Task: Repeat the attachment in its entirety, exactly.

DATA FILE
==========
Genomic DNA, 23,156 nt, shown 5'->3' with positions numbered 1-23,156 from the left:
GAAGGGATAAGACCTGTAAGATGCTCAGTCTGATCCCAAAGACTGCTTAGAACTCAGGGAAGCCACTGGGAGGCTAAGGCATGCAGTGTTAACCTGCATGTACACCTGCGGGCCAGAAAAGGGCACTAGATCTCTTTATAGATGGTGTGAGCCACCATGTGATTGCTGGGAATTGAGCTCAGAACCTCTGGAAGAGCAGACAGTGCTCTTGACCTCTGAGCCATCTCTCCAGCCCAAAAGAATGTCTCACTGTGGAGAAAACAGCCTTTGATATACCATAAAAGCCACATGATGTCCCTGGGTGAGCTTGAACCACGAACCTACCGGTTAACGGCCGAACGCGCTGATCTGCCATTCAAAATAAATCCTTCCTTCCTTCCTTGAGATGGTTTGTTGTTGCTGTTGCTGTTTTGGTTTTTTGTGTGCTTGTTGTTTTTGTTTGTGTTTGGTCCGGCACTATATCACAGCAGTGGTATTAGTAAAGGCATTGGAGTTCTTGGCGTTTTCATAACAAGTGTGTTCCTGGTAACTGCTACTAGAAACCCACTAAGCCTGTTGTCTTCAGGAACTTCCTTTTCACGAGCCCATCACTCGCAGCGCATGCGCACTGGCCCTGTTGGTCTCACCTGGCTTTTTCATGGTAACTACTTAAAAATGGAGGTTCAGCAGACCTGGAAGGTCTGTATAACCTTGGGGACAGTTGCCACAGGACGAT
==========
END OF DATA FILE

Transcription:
Genomic DNA, 23,156 nt, shown 5'->3' with positions numbered 1-23,156 from the left:
GAAGGGATAAGACCTGTAAGATGCTCAGTCTGATCCCAAAGACTGCTTAGAACTCAGGGAAGCCACTGGGAGGCTAAGGCATGCAGTGTTAACCTGCATGTACACCTGCGGGCCAGAAAAGGGCACTAGATCTCTTTATAGATGGTGTGAGCCACCATGTGATTGCTGGGAATTGAGCTCAGAACCTCTGGAAGAGCAGACAGTGCTCTTGACCTCTGAGCCATCTCTCCAGCCCAAAAGAATGTCTCACTGTGGAGAAAACAGCCTTTGATATACCATAAAAGCCACATGATGTCCCTGGGTGAGCTTGAACCACGAACCTACCGGTTAACGGCCGAACGCGCTGATCTGCCATTCAAAATAAATCCTTCCTTCCTTCCTTGAGATGGTTTGTTGTTGCTGTTGCTGTTTTGGTTTTTTGTGTGCTTGTTGTTTTTGTTTGTGTTTGGTCCGGCACTATATCACAGCAGTGGTATTAGTAAAGGCATTGGAGTTCTTGGCGTTTTCATAACAAGTGTGTTCCTGGTAACTGCTACTAGAAACCCACTAAGCCTGTTGTCTTCAGGAACTTCCTTTTCACGAGCCCATCACTCGCAGCGCATGCGCACTGGCCCTGTTGGTCTCACCTGGCTTTTTCATGGTAACTACTTAAAAATGGAGGTTCAGCAGACCTGGAAGGTCTGTATAACCTTGGGGACAGTTGCCACAGGACGAT